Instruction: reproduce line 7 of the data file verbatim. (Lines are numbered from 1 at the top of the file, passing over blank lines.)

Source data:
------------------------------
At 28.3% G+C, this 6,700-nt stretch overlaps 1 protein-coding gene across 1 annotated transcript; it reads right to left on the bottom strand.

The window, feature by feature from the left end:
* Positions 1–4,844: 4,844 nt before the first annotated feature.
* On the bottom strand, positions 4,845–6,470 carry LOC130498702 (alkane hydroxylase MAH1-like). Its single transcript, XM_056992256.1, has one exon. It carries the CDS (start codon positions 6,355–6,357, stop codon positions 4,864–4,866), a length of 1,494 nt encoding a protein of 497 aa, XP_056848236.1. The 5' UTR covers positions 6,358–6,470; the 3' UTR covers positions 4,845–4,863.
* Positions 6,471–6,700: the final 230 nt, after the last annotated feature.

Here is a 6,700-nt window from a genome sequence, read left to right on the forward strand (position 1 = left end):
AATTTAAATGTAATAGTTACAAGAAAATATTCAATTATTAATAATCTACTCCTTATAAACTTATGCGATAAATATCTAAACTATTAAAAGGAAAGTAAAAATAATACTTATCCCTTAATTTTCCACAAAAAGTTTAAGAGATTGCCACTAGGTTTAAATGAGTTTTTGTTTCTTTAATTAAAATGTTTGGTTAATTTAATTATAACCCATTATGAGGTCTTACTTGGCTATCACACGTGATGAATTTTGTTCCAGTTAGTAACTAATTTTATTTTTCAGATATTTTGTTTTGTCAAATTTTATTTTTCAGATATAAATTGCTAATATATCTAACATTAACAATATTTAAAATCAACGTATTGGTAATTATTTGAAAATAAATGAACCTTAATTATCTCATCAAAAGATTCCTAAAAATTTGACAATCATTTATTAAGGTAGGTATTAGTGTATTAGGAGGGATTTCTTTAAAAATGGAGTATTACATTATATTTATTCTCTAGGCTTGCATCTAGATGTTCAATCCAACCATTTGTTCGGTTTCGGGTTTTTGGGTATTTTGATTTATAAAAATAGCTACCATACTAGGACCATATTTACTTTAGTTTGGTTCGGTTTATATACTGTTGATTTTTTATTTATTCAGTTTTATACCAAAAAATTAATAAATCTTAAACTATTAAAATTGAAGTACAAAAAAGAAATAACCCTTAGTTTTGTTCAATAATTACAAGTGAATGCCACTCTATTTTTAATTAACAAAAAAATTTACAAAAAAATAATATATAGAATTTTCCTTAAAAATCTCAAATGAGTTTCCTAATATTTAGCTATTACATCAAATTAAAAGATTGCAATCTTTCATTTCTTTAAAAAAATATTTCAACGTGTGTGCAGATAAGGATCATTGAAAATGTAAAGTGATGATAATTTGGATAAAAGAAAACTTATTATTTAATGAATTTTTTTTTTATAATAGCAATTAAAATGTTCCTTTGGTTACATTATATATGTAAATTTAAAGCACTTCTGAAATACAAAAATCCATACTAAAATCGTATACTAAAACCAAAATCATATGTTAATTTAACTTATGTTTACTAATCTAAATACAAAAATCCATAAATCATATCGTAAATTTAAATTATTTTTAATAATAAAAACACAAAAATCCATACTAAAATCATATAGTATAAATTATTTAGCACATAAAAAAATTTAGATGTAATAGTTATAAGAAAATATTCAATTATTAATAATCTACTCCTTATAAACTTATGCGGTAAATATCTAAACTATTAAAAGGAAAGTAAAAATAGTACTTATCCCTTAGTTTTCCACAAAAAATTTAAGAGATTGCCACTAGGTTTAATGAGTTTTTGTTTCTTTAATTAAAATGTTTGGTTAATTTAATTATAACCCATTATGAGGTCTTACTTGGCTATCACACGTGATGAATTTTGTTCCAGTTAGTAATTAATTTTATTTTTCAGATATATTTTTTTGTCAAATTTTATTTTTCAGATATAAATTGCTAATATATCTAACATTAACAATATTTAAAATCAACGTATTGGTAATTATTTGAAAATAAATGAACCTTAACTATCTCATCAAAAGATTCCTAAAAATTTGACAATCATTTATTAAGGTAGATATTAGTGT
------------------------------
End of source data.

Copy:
AATTTAAATGTAATAGTTACAAGAAAATATTCAATTATTAATAATCTACTCCTTATAAACTTATGCGATAAATATCTAAACTATTAAAAGGAAAGTAAAAATAATACTTATCCCTTAATTTTCCACAAAAAGTTTAAGAGATTGCCACTAGGTTTAAATGAGTTTTTGTTTCTTTAATTAAAATGTTTGGTTAATTTAATTATAACCCATTATGAGGTCTTACTTGGCTATCACACGTGATGAATTTTGTTCCAGTTAGTAACTAATTTTATTTTTCAGATATTTTGTTTTGTCAAATTTTATTTTTCAGATATAAATTGCTAATATATCTAACATTAACAATATTTAAAATCAACGTATTGGTAATTATTTGAAAATAAATGAACCTTAATTATCTCATCAAAAGATTCCTAAAAATTTGACAATCATTTATTAAGGTAGGTATTAGTGTATTAGGAGGGATTTCTTTAAAAATGGAGTATTACATTATATTTATTCTCTAGGCTTGCATCTAGATGTTCAATCCAACCATTTGTTCGGTTTCGGGTTTTTGGGTATTTTGATTTATAAAAATAGCTACCATACTAGGACCATATTTACTTTAGTTTGGTTCGGTTTATATACTGTTGATTTTTTATTTATTCAGTTTTATACCAAAAAATTAATAAATCTTAAACTATTAAAATTGAAGTACAAAAAAGAAATAACCCTTAGTTTTGTTCAATAATTACAAGTGAATGCCACTCTATTTTTAATTAACAAAAAAATTTACAAAAAAATAATATATAGAATTTTCCTTAAAAATCTCAAATGAGTTTCCTAATATTTAGCTATTACATCAAATTAAAAGATTGCAATCTTTCATTTCTTTAAAAAAATATTTCAACGTGTGTGCAGATAAGGATCATTGAAAATGTAAAGTGATGATAATTTGGATAAAAGAAAACTTATTATTTAATGAATTTTTTTTTTATAATAGCAATTAAAATGTTCCTTTGGTTACATTATATATGTAAATTTAAAGCACTTCTGAAATACAAAAATCCATACTAAAATCGTATACTAAAACCAAAATCATATGTTAATTTAACTTATGTTTACTAATCTAAATACAAAAATCCATAAATCATATCGTAAATTTAAATTATTTTTAATAATAAAAACACAAAAATCCATACTAAAATCATATAGTATAAATTATTTAGCACATAAAAAAATTTAGATGTAATAGTTATAAGAAAATATTCAATTATTAATAATCTACTCCTTATAAACTTATGCGGTAAATATCTAAACTATTAAAAGGAAAGTAAAAATAGTACTTATCCCTTAGTTTTCCACAAAAAATTTAAGAGATTGCCACTAGGTTTAATGAGTTTTTGTTTCTTTAATTAAAATGTTTGGTTAATTTAATTATAACCCATTATGAGGTCTTACTTGGCTATCACACGTGATGAATTTTGTTCCAGTTAGTAATTAATTTTATTTTTCAGATATATTTTTTTGTCAAATTTTATTTTTCAGATATAAATTGCTAATATATCTAACATTAACAATATTTAAAATCAACGTATTGGTAATTATTTGAAAATAAATGAACCTTAACTATCTCATCAAAAGATTCCTAAAAATTTGACAATCATTTATTAAGGTAGATATTAGTGT